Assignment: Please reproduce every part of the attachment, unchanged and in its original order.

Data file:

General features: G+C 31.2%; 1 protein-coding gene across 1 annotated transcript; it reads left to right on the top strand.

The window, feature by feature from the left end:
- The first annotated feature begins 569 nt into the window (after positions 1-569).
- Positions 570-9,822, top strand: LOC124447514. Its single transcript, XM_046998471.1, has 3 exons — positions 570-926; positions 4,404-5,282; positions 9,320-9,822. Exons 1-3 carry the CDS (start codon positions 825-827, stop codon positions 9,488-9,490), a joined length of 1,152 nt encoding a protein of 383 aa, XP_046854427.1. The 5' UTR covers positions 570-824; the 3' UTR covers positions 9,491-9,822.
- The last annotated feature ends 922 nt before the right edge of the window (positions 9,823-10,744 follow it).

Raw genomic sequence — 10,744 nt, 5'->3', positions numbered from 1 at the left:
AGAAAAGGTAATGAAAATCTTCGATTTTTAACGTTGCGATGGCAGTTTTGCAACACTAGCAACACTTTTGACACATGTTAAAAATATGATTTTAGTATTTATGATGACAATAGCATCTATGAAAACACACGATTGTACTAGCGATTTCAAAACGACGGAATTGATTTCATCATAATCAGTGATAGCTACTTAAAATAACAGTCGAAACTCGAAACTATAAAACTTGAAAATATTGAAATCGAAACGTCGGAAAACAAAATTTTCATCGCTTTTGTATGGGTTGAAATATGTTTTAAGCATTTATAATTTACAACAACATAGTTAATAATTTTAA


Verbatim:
General features: G+C 31.2%; 1 protein-coding gene across 1 annotated transcript; it reads left to right on the top strand.

The window, feature by feature from the left end:
- The first annotated feature begins 569 nt into the window (after positions 1-569).
- Positions 570-9,822, top strand: LOC124447514. Its single transcript, XM_046998471.1, has 3 exons — positions 570-926; positions 4,404-5,282; positions 9,320-9,822. Exons 1-3 carry the CDS (start codon positions 825-827, stop codon positions 9,488-9,490), a joined length of 1,152 nt encoding a protein of 383 aa, XP_046854427.1. The 5' UTR covers positions 570-824; the 3' UTR covers positions 9,491-9,822.
- The last annotated feature ends 922 nt before the right edge of the window (positions 9,823-10,744 follow it).

Raw genomic sequence — 10,744 nt, 5'->3', positions numbered from 1 at the left:
AGAAAAGGTAATGAAAATCTTCGATTTTTAACGTTGCGATGGCAGTTTTGCAACACTAGCAACACTTTTGACACATGTTAAAAATATGATTTTAGTATTTATGATGACAATAGCATCTATGAAAACACACGATTGTACTAGCGATTTCAAAACGACGGAATTGATTTCATCATAATCAGTGATAGCTACTTAAAATAACAGTCGAAACTCGAAACTATAAAACTTGAAAATATTGAAATCGAAACGTCGGAAAACAAAATTTTCATCGCTTTTGTATGGGTTGAAATATGTTTTAAGCATTTATAATTTACAACAACATAGTTAATAATTTTAA